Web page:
When I surveyed my readers and followers a while back about which Norwegian dish they would most like to see veganized, Dronning Mauds dessert (or Queen Maud’s Mousse) was right up there with “brunost” (the widely popular and unique Norwegian goat cheese). I had to start recipe testing right away, as I have yet to see a non-dairy, eggless recipe of this dish.
Queen Maud was born in London in 1869, and her parents were the later King Edvard VII and Queen Alexandra of Great Britain. Through visiting relatives in Denmark, she got to know her cousin Prince Carl, they married in Buckingham Palace in 1896, and settled down in Copenhagen. When the Norwegian government offered Prince Carl the throne in 1905, he accepted, and the British Princess Maud became the first Norwegian Queen following the dissolution of the union with Sweden.
Image from kongehuset.no
Queen Mauds dessert, also called Queen Maud’s Mousse, or Haugesunddessert, was created when she and King Haakon visited Haugesund during the coronation expedition in 1906. The dessert was named after her in honor of their visit. It is common knowledge that Queen Maud had a tiny waist, so not sure how much she ate, but the story goes she liked the pudding very much!
I’ve yet to meet a person who isn’t absolutely in love with this dessert. I like to think of it as Norway’s response to tiramisu, and although the ingredients differ, the texture and flavor reminds me of the Italian classic. The pudding is more commonly seen in the western parts of Norway, though I wouldn’t count on seeing it at every table any longer. This dessert is one of the old, classics I’ve loved to revive and bring back, in an even better form!
Before I went vegan, I published the traditional recipe for this dessert, which contains egg yolks, whipped cream and gelatin. Yes, not exactly a dish for those watching their weight, much less their health, as both egg yolks and dairy, with their high content of cholesterol, saturated fat and hormones, antibiotics and other additives you find in these animal products, are less than ideal for your body. You can go here to read my original post where I also detailed who Queen Maud was and what her place is in Norwegian history.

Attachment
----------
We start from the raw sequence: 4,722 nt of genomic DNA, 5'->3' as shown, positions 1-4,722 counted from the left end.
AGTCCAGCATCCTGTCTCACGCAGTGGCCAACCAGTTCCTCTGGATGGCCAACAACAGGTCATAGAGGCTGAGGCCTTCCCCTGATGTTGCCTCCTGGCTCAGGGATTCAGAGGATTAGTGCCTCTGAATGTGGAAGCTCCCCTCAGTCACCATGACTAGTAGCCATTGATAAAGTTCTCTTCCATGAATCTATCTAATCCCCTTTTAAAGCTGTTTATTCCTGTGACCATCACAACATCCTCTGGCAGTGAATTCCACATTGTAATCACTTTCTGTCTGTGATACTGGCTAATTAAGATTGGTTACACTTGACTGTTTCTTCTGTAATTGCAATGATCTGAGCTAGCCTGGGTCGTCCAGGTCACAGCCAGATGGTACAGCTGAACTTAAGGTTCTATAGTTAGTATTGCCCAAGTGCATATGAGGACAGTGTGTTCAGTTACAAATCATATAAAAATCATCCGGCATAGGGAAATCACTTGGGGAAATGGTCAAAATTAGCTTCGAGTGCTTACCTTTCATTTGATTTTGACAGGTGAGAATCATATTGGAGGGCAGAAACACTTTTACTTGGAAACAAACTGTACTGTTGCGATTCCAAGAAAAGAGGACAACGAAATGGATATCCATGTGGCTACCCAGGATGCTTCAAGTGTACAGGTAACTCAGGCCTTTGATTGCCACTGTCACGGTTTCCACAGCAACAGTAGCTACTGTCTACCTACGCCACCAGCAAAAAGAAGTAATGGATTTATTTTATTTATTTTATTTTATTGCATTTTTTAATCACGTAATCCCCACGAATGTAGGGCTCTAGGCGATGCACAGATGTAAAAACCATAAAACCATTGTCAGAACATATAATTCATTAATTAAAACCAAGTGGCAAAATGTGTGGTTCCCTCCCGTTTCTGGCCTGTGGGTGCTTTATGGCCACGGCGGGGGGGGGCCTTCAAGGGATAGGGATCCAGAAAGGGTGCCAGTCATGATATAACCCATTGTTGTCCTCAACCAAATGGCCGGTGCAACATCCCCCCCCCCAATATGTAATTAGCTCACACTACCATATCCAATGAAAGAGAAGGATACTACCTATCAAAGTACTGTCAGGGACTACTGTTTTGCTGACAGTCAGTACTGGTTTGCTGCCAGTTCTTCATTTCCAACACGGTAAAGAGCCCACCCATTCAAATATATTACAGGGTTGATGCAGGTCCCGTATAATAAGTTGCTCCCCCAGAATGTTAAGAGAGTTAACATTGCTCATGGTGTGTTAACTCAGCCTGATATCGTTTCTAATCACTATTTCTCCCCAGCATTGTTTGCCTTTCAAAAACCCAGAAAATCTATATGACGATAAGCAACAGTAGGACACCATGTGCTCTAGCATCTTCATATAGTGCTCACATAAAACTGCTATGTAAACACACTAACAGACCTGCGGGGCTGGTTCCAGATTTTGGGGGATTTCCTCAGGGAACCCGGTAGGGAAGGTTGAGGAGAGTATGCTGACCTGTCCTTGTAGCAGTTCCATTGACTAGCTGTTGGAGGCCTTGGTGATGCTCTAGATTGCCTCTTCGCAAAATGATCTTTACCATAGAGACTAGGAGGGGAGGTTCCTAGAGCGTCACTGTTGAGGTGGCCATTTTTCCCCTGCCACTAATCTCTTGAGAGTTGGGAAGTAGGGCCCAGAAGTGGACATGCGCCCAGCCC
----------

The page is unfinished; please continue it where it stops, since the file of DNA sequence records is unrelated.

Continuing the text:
Substituting heavy cream is no problem at all. Full fat canned coconut milk makes a wonderful whipped cream, when the can is placed in the fridge overnight, allowing the fat to solidify as a “lid” on top of the can. This part is what is whipped, and the liquid is reserved for later use. For more detailed info on how this works, I like this article.
Gelatin is also super easy to swap out. I use agar agar, a much healthier alternative. Let’s just say, there’s a reason gelatin rhymes with skeleton, as that is really what gelatin is; animal bones (along with animal skin, hooves, tendons, ligaments, and cartilage all boiled together into a goo). Yuck, I just don’t want that in my dessert or my candy thank you!
Agar agar is a flavorless gelling agent, derived from cooked and pressed seaweed, is available flaked, powdered, or in bars. In Japan, agar is referred to as kanten. Agar agar is a good source of calcium and iron, and is very high in fiber. It contains no sugar, no fat and no carbohydrates. It is known for its ability to aid in digestion and weight loss, helps reduce inflammation and it carries toxic waste out of the body. Not bad for an additive in this dessert, right??
Agar is very powerful, so you don’t need a lot – I found that 1 tsp was really enough for this recipe. You can play around with amounts, there are a million different directions if you google it, but I found mine worked well. I also am not sure you necessarily need it although it helps set the pudding if you leave it in fridge overnight. I found that the longer you leave the mousse to chill, the better the consistency.
So now we arrive at the trickiest ingredient to sub out: egg yolks. There are many ways to sub out whole eggs in baking, but not that many that describes the yolk itself. In any event, I tried two versions; one with the VeganEgg, a powder when mixed with water, makes perfect scrambled eggs, frittata and also wonderful in baked goods, and silken tofu. The tofu also produced a very tasty result, although had a somewhat “soupier” texture, and I found it a bit lumpy and not as smooth as the Vegan Egg.
You can find the Vegan Egg in most health food stores and Whole Foods, and I’ve seen it more and more in regular stores as well, as people are becoming more preoccupied with leaving animal products off their plate.
When my husband tasted the dessert, he said it tasted like a regular mousse or custard, that he would never guess it didn’t contain regular eggs. Since he works as a chef for a living and has the most discerning palate of anyone I know, I will take his word for it. Also because I know he doesn’t tell me things to be nice, he is honest. I hope you will agree with me. The recipe might look intimidating but it’s really super simple once you’ve got the steps down, and it’s sure to please anyone with a sweet tooth!